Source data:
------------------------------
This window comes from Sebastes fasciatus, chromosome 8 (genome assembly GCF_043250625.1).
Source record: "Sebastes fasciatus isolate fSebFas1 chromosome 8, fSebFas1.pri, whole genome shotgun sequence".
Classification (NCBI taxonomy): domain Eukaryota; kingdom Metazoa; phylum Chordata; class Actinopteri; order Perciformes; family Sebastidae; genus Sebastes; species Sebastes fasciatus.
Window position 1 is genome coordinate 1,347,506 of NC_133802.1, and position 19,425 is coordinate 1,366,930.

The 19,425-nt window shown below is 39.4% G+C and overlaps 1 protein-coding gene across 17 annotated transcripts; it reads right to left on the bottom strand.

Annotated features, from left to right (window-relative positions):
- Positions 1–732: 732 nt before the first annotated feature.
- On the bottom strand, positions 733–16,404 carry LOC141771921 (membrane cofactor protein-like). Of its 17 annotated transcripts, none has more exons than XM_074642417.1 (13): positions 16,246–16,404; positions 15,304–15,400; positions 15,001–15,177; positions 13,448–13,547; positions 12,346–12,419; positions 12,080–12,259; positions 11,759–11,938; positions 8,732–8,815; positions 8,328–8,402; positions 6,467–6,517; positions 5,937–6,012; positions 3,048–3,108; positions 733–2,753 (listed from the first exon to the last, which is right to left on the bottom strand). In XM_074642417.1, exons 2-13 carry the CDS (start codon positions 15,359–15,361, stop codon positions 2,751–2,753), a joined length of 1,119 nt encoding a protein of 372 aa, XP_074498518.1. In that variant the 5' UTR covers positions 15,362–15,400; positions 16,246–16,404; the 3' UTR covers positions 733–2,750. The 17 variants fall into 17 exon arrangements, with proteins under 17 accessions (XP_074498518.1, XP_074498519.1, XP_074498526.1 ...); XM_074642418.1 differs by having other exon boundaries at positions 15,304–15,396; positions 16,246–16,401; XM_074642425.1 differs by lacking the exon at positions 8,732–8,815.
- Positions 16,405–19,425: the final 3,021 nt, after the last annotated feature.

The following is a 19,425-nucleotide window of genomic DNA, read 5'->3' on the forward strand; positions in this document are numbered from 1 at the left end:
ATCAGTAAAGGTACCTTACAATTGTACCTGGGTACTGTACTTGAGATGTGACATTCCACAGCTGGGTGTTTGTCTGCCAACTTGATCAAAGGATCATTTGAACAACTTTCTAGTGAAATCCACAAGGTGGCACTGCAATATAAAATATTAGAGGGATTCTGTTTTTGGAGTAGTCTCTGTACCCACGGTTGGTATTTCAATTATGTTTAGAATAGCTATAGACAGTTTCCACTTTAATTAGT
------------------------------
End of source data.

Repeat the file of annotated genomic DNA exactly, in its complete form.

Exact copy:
This window comes from Sebastes fasciatus, chromosome 8 (genome assembly GCF_043250625.1).
Source record: "Sebastes fasciatus isolate fSebFas1 chromosome 8, fSebFas1.pri, whole genome shotgun sequence".
Classification (NCBI taxonomy): domain Eukaryota; kingdom Metazoa; phylum Chordata; class Actinopteri; order Perciformes; family Sebastidae; genus Sebastes; species Sebastes fasciatus.
Window position 1 is genome coordinate 1,347,506 of NC_133802.1, and position 19,425 is coordinate 1,366,930.

The 19,425-nt window shown below is 39.4% G+C and overlaps 1 protein-coding gene across 17 annotated transcripts; it reads right to left on the bottom strand.

Annotated features, from left to right (window-relative positions):
- Positions 1–732: 732 nt before the first annotated feature.
- On the bottom strand, positions 733–16,404 carry LOC141771921 (membrane cofactor protein-like). Of its 17 annotated transcripts, none has more exons than XM_074642417.1 (13): positions 16,246–16,404; positions 15,304–15,400; positions 15,001–15,177; positions 13,448–13,547; positions 12,346–12,419; positions 12,080–12,259; positions 11,759–11,938; positions 8,732–8,815; positions 8,328–8,402; positions 6,467–6,517; positions 5,937–6,012; positions 3,048–3,108; positions 733–2,753 (listed from the first exon to the last, which is right to left on the bottom strand). In XM_074642417.1, exons 2-13 carry the CDS (start codon positions 15,359–15,361, stop codon positions 2,751–2,753), a joined length of 1,119 nt encoding a protein of 372 aa, XP_074498518.1. In that variant the 5' UTR covers positions 15,362–15,400; positions 16,246–16,404; the 3' UTR covers positions 733–2,750. The 17 variants fall into 17 exon arrangements, with proteins under 17 accessions (XP_074498518.1, XP_074498519.1, XP_074498526.1 ...); XM_074642418.1 differs by having other exon boundaries at positions 15,304–15,396; positions 16,246–16,401; XM_074642425.1 differs by lacking the exon at positions 8,732–8,815.
- Positions 16,405–19,425: the final 3,021 nt, after the last annotated feature.

The following is a 19,425-nucleotide window of genomic DNA, read 5'->3' on the forward strand; positions in this document are numbered from 1 at the left end:
ATCAGTAAAGGTACCTTACAATTGTACCTGGGTACTGTACTTGAGATGTGACATTCCACAGCTGGGTGTTTGTCTGCCAACTTGATCAAAGGATCATTTGAACAACTTTCTAGTGAAATCCACAAGGTGGCACTGCAATATAAAATATTAGAGGGATTCTGTTTTTGGAGTAGTCTCTGTACCCACGGTTGGTATTTCAATTATGTTTAGAATAGCTATAGACAGTTTCCACTTTAATTAGT